Kidney stone is also known as renal calculus or nephrolith which could be of any colour but are most commonly found to be yellow-brown. They are formed by different minerals as well as salts in the urine. The tiny crystals that form in the urine sticks together to create larger crystals that stay in the kidney or move through the urinary tract resulting in blockage and causing excruciating pain. When the pressure builds up due to blocked urine, the kidney may swell leading to hydronephrosis. If the kidney stone is lodged further down in the ureter, the urine blocked may also cause the ureter to swell resulting in hydroureter and painful spasms of the ureter.
Some people never find out that they have kidney stones as they are small enough to allow the kidney to function normally without any trace of pain or discomfort. These are called “silent stones”.
It is a common problem among people between the ages of 35 to 55 years. A family history is known to enhance the risk of kidney stones. Besides, an episode of kidney stone could lead to subsequent stone formation if failed to follow preventive measures. Certain medications, obesity, high protein intake, high calcium or sodium intake could also lead to kidney stones. There is a link between dehydration and kidney stones. People living in hot climates, working under hot conditions, sports persons etc. are among the high-risk population.
Lack of hydration is the predominant cause for kidney stones. People who stay hydrated have a reduced risk than their dehydrated counterparts. The standard water intake should be not less than 3 to 4 liters per day or more depending on the climate and the activity of the person. When there is not enough water to dilute the uric acid, the pH level within the kidneys drops and becomes more acidic. An acidic environment in the kidney is favourable for stone formation. Some common medical conditions responsible for this are Crohn’s disease, renal tubular acidosis, medullary sponge kidney, urinary tract infections and hyperparathyroidism.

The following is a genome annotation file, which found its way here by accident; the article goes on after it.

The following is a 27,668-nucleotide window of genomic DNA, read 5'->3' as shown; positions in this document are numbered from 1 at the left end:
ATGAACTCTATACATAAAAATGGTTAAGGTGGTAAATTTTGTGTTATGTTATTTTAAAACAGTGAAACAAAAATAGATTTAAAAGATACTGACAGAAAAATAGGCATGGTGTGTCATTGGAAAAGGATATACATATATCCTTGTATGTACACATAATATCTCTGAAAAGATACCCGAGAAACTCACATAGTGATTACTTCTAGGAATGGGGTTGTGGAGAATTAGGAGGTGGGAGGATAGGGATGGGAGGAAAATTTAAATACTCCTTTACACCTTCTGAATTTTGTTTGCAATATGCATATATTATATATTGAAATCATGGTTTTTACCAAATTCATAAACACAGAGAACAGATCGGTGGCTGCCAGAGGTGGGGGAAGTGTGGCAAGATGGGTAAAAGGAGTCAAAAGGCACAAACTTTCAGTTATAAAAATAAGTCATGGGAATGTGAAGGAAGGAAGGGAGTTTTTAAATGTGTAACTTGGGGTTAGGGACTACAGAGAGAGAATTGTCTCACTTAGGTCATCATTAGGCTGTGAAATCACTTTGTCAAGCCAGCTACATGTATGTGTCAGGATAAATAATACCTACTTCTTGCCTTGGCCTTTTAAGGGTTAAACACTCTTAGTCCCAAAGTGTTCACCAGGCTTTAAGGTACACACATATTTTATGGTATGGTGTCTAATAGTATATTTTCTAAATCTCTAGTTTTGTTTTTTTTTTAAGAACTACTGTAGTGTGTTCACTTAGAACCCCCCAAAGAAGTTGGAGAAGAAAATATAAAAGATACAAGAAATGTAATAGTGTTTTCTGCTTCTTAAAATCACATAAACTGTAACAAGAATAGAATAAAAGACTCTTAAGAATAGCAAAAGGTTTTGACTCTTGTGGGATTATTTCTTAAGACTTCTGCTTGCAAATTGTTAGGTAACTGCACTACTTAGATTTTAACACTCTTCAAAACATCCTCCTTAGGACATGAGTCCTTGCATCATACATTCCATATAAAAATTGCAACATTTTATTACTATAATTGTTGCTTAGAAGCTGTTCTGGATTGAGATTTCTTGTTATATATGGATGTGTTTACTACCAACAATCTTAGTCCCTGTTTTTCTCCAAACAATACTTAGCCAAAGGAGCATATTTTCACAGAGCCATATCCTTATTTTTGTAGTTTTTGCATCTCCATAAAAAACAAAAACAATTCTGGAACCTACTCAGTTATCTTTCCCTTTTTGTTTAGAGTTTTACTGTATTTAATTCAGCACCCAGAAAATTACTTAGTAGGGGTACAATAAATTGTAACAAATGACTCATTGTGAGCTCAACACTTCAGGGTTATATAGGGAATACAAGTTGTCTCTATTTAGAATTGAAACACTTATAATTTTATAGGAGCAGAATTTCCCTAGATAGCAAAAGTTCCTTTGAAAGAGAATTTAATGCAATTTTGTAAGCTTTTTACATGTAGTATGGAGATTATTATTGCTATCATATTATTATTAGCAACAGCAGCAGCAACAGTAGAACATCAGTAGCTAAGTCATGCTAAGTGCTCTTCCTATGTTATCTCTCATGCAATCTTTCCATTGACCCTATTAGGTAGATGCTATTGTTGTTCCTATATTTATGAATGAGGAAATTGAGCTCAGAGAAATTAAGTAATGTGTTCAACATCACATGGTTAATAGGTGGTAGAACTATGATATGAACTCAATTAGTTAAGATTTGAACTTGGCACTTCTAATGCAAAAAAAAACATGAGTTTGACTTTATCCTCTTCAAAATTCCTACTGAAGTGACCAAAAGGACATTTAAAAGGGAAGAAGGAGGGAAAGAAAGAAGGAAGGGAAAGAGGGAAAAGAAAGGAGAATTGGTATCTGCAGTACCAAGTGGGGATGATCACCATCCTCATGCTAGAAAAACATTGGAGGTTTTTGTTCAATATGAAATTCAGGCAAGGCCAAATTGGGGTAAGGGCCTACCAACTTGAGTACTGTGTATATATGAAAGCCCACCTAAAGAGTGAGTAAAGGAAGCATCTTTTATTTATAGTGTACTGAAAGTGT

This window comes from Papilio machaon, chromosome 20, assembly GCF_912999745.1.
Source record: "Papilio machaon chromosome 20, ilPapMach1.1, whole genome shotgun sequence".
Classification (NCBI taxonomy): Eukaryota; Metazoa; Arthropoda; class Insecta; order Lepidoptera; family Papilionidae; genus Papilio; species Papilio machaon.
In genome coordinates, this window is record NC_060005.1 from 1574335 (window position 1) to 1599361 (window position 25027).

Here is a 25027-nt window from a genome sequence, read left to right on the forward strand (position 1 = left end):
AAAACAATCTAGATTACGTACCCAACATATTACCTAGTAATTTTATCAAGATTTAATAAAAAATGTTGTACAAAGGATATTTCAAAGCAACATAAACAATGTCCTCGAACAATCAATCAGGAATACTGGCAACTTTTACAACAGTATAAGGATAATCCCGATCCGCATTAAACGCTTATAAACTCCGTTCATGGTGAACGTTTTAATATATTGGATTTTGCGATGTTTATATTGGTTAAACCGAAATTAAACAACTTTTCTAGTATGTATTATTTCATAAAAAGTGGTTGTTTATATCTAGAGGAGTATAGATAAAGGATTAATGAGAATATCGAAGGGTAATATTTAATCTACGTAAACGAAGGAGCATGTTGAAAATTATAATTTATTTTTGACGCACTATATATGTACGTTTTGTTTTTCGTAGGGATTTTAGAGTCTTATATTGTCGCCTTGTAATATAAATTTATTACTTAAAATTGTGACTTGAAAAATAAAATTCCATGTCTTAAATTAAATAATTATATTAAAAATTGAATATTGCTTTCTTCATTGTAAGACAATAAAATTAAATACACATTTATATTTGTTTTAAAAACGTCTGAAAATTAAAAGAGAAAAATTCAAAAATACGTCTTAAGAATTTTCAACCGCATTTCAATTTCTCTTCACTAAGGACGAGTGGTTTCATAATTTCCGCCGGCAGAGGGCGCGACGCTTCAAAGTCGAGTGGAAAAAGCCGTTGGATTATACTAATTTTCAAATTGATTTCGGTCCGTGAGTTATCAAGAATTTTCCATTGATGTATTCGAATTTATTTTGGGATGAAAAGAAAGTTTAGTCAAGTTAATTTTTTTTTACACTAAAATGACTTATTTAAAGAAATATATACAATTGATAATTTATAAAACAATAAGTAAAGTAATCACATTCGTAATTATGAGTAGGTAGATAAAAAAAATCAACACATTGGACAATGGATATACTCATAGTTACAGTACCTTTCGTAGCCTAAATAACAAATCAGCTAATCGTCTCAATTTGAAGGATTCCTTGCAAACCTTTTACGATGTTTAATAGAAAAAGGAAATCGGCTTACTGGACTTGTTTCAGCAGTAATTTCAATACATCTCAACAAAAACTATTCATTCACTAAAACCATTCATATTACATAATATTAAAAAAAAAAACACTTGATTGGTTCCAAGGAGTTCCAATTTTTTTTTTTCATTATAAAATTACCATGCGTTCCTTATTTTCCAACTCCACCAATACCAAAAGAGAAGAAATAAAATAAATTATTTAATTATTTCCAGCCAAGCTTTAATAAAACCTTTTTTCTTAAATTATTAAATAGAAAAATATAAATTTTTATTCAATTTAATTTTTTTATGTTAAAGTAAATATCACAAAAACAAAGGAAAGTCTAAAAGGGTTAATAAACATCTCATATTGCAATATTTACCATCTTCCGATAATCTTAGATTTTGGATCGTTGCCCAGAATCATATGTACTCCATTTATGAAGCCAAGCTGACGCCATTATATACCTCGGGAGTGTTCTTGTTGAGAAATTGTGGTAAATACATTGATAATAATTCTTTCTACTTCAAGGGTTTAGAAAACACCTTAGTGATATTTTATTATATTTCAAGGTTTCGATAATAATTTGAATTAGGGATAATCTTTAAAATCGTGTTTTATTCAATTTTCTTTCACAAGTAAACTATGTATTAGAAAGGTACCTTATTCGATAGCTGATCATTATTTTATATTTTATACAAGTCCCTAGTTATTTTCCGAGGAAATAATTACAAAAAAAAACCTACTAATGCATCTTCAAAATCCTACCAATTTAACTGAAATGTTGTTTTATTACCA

A kidney stone usually remains symptomless until there is a blockage. It is characterized by excruciating pain in the groin or along the sides, nausea and vomiting, blood and pus in the urine, persistent urge to urinate, dysuria, oliguria, and fever and chills in case of an infection.
The treatment procedure involves lithotripsy where the urologist breaks down the kidney stones to small pieces and enables it to pass through urine. In cases where the large stones are lodged in regions that do not allow lithotripsy, the urologist resorts to ureteroscopic stone removal or a surgical procedure known as percutaneous nephrolithotomy.
Prevention of kidney stones in healthy individuals or averting a relapse can be as easy as staying hydrated. Drinking at least 8-10 glasses of water per day would ward-off the danger or kidney stones. Ensuring a clear urine output rather than the yellow colour is a sure sign of being safe from kidney stones.